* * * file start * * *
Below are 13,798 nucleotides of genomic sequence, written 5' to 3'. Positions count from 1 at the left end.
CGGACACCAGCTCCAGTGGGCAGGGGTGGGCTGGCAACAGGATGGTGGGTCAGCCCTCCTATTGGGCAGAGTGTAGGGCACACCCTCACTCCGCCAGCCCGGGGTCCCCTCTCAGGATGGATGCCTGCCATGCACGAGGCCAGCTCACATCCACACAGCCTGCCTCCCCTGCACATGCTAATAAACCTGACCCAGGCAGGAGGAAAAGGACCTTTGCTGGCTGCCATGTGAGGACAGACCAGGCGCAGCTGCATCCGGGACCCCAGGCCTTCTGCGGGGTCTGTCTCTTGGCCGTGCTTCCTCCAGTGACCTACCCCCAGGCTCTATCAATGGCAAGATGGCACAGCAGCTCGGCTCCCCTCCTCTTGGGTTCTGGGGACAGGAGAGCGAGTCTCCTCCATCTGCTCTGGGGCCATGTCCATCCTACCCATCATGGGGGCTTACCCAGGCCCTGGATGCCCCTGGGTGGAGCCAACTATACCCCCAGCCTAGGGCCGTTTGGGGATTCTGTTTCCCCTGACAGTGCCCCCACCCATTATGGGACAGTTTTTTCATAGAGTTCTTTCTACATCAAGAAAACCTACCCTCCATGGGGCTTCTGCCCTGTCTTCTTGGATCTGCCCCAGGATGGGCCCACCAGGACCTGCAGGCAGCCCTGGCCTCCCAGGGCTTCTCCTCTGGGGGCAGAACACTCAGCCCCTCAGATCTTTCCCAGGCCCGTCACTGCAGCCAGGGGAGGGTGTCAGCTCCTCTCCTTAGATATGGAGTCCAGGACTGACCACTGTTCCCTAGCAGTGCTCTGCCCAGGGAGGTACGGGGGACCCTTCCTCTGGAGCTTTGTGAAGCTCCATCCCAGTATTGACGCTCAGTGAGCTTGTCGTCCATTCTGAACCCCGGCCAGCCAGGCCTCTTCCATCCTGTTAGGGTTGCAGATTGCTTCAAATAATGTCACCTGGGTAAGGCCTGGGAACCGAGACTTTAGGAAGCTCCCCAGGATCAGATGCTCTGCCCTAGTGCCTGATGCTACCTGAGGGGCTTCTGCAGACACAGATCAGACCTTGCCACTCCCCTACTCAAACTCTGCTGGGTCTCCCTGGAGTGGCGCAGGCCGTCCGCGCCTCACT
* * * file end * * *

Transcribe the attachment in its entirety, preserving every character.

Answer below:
Below are 13,798 nucleotides of genomic sequence, written 5' to 3'. Positions count from 1 at the left end.
CGGACACCAGCTCCAGTGGGCAGGGGTGGGCTGGCAACAGGATGGTGGGTCAGCCCTCCTATTGGGCAGAGTGTAGGGCACACCCTCACTCCGCCAGCCCGGGGTCCCCTCTCAGGATGGATGCCTGCCATGCACGAGGCCAGCTCACATCCACACAGCCTGCCTCCCCTGCACATGCTAATAAACCTGACCCAGGCAGGAGGAAAAGGACCTTTGCTGGCTGCCATGTGAGGACAGACCAGGCGCAGCTGCATCCGGGACCCCAGGCCTTCTGCGGGGTCTGTCTCTTGGCCGTGCTTCCTCCAGTGACCTACCCCCAGGCTCTATCAATGGCAAGATGGCACAGCAGCTCGGCTCCCCTCCTCTTGGGTTCTGGGGACAGGAGAGCGAGTCTCCTCCATCTGCTCTGGGGCCATGTCCATCCTACCCATCATGGGGGCTTACCCAGGCCCTGGATGCCCCTGGGTGGAGCCAACTATACCCCCAGCCTAGGGCCGTTTGGGGATTCTGTTTCCCCTGACAGTGCCCCCACCCATTATGGGACAGTTTTTTCATAGAGTTCTTTCTACATCAAGAAAACCTACCCTCCATGGGGCTTCTGCCCTGTCTTCTTGGATCTGCCCCAGGATGGGCCCACCAGGACCTGCAGGCAGCCCTGGCCTCCCAGGGCTTCTCCTCTGGGGGCAGAACACTCAGCCCCTCAGATCTTTCCCAGGCCCGTCACTGCAGCCAGGGGAGGGTGTCAGCTCCTCTCCTTAGATATGGAGTCCAGGACTGACCACTGTTCCCTAGCAGTGCTCTGCCCAGGGAGGTACGGGGGACCCTTCCTCTGGAGCTTTGTGAAGCTCCATCCCAGTATTGACGCTCAGTGAGCTTGTCGTCCATTCTGAACCCCGGCCAGCCAGGCCTCTTCCATCCTGTTAGGGTTGCAGATTGCTTCAAATAATGTCACCTGGGTAAGGCCTGGGAACCGAGACTTTAGGAAGCTCCCCAGGATCAGATGCTCTGCCCTAGTGCCTGATGCTACCTGAGGGGCTTCTGCAGACACAGATCAGACCTTGCCACTCCCCTACTCAAACTCTGCTGGGTCTCCCTGGAGTGGCGCAGGCCGTCCGCGCCTCACT